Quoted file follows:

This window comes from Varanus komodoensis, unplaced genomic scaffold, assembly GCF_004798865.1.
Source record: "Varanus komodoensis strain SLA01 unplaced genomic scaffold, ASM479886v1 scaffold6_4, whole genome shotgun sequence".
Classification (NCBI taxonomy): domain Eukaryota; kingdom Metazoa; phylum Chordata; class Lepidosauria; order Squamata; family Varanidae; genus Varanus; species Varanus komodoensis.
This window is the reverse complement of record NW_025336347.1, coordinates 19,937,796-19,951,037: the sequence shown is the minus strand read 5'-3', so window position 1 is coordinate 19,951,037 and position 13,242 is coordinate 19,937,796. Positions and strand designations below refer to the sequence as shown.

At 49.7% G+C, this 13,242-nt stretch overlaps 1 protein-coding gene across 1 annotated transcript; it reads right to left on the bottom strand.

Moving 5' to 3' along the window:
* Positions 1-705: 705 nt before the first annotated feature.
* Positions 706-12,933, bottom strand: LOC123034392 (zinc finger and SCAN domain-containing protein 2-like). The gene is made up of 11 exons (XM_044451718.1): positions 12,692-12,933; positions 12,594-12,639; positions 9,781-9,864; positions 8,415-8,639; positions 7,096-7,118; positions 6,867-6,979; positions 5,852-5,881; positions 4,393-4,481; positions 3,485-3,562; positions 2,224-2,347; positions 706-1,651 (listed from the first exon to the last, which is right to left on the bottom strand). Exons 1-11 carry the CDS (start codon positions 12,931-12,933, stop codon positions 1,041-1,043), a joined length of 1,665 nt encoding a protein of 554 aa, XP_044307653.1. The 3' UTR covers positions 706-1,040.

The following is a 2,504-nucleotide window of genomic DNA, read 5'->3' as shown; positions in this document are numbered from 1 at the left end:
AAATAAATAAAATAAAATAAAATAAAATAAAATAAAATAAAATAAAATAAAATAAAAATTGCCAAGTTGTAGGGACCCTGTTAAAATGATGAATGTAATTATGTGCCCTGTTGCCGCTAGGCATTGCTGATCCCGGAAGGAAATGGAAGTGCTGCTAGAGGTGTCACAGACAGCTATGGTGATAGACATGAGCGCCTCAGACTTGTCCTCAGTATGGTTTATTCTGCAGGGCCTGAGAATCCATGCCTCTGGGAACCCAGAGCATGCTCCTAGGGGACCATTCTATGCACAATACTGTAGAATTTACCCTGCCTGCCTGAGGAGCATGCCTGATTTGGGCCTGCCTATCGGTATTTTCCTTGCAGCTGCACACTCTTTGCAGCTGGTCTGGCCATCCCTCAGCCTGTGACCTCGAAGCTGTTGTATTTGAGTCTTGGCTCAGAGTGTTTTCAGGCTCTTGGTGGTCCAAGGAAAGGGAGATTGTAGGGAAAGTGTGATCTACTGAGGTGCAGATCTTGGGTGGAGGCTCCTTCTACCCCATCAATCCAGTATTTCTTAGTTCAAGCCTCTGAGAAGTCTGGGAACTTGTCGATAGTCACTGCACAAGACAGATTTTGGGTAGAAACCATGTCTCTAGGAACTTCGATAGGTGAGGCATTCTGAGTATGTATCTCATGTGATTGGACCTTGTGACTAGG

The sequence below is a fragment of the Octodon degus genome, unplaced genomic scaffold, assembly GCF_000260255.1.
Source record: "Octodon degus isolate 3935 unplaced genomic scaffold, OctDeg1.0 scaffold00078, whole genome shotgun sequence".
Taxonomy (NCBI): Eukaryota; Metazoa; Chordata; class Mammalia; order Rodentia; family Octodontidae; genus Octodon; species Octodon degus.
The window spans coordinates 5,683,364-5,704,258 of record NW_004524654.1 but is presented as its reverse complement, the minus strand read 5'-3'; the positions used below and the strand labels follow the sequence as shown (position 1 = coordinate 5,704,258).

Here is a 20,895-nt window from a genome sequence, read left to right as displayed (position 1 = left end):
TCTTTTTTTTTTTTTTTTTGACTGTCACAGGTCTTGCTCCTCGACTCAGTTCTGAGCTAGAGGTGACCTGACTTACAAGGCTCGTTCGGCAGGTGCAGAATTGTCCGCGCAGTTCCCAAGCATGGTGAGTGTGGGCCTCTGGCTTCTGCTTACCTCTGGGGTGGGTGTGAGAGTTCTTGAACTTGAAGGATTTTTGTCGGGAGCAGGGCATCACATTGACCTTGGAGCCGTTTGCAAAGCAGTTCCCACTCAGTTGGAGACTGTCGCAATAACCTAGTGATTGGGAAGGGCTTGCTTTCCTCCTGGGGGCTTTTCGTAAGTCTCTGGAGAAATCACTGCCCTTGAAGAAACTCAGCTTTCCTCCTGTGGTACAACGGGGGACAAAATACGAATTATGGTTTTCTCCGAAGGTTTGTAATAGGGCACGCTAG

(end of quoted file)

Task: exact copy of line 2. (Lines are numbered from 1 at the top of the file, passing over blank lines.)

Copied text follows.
Source record: "Varanus komodoensis strain SLA01 unplaced genomic scaffold, ASM479886v1 scaffold6_4, whole genome shotgun sequence".